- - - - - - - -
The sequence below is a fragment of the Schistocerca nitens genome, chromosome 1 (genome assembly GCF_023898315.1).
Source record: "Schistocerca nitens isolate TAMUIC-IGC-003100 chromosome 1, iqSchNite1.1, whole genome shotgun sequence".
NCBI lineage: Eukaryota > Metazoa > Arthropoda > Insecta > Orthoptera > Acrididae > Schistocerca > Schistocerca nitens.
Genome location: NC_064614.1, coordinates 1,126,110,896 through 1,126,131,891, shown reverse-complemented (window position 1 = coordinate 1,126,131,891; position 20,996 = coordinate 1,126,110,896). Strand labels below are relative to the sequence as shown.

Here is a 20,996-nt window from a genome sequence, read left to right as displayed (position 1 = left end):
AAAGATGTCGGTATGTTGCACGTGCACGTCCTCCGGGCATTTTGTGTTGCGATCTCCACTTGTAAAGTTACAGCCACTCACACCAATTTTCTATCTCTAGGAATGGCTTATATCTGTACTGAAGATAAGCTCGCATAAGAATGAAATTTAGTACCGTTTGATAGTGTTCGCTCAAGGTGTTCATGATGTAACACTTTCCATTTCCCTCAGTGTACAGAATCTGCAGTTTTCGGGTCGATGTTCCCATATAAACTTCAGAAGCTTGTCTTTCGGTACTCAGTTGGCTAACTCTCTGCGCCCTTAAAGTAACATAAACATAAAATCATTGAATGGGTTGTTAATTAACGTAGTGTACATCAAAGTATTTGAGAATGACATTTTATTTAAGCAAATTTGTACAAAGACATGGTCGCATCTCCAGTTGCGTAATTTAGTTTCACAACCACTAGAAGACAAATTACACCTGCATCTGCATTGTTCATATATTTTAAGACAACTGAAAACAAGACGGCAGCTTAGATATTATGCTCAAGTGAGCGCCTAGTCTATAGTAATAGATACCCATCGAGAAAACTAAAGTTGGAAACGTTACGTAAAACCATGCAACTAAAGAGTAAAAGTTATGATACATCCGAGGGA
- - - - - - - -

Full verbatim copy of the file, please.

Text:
The sequence below is a fragment of the Schistocerca nitens genome, chromosome 1 (genome assembly GCF_023898315.1).
Source record: "Schistocerca nitens isolate TAMUIC-IGC-003100 chromosome 1, iqSchNite1.1, whole genome shotgun sequence".
NCBI lineage: Eukaryota > Metazoa > Arthropoda > Insecta > Orthoptera > Acrididae > Schistocerca > Schistocerca nitens.
Genome location: NC_064614.1, coordinates 1,126,110,896 through 1,126,131,891, shown reverse-complemented (window position 1 = coordinate 1,126,131,891; position 20,996 = coordinate 1,126,110,896). Strand labels below are relative to the sequence as shown.

Here is a 20,996-nt window from a genome sequence, read left to right as displayed (position 1 = left end):
AAAGATGTCGGTATGTTGCACGTGCACGTCCTCCGGGCATTTTGTGTTGCGATCTCCACTTGTAAAGTTACAGCCACTCACACCAATTTTCTATCTCTAGGAATGGCTTATATCTGTACTGAAGATAAGCTCGCATAAGAATGAAATTTAGTACCGTTTGATAGTGTTCGCTCAAGGTGTTCATGATGTAACACTTTCCATTTCCCTCAGTGTACAGAATCTGCAGTTTTCGGGTCGATGTTCCCATATAAACTTCAGAAGCTTGTCTTTCGGTACTCAGTTGGCTAACTCTCTGCGCCCTTAAAGTAACATAAACATAAAATCATTGAATGGGTTGTTAATTAACGTAGTGTACATCAAAGTATTTGAGAATGACATTTTATTTAAGCAAATTTGTACAAAGACATGGTCGCATCTCCAGTTGCGTAATTTAGTTTCACAACCACTAGAAGACAAATTACACCTGCATCTGCATTGTTCATATATTTTAAGACAACTGAAAACAAGACGGCAGCTTAGATATTATGCTCAAGTGAGCGCCTAGTCTATAGTAATAGATACCCATCGAGAAAACTAAAGTTGGAAACGTTACGTAAAACCATGCAACTAAAGAGTAAAAGTTATGATACATCCGAGGGA